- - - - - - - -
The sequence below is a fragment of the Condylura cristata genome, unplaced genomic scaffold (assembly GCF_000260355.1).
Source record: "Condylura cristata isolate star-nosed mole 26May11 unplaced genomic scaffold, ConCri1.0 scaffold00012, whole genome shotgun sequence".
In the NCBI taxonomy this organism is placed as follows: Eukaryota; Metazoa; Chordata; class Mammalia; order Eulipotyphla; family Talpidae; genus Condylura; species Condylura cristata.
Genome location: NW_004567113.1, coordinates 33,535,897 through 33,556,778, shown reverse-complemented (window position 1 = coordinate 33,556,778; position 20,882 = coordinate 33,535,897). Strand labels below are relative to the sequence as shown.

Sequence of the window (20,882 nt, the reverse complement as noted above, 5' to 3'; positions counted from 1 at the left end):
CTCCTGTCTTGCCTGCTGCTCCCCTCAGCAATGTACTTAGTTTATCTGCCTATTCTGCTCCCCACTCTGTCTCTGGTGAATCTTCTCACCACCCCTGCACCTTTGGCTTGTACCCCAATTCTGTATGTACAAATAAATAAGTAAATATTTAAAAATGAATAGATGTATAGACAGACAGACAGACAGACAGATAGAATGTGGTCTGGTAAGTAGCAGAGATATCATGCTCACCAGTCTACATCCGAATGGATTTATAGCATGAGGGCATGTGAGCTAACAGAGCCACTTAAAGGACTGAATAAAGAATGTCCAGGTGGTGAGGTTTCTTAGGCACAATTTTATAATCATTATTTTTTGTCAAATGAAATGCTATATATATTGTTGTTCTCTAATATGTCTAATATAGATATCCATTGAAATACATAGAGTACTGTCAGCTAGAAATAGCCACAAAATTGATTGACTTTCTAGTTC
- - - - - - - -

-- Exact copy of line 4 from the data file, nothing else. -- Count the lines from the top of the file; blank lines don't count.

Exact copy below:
Genome location: NW_004567113.1, coordinates 33,535,897 through 33,556,778, shown reverse-complemented (window position 1 = coordinate 33,556,778; position 20,882 = coordinate 33,535,897). Strand labels below are relative to the sequence as shown.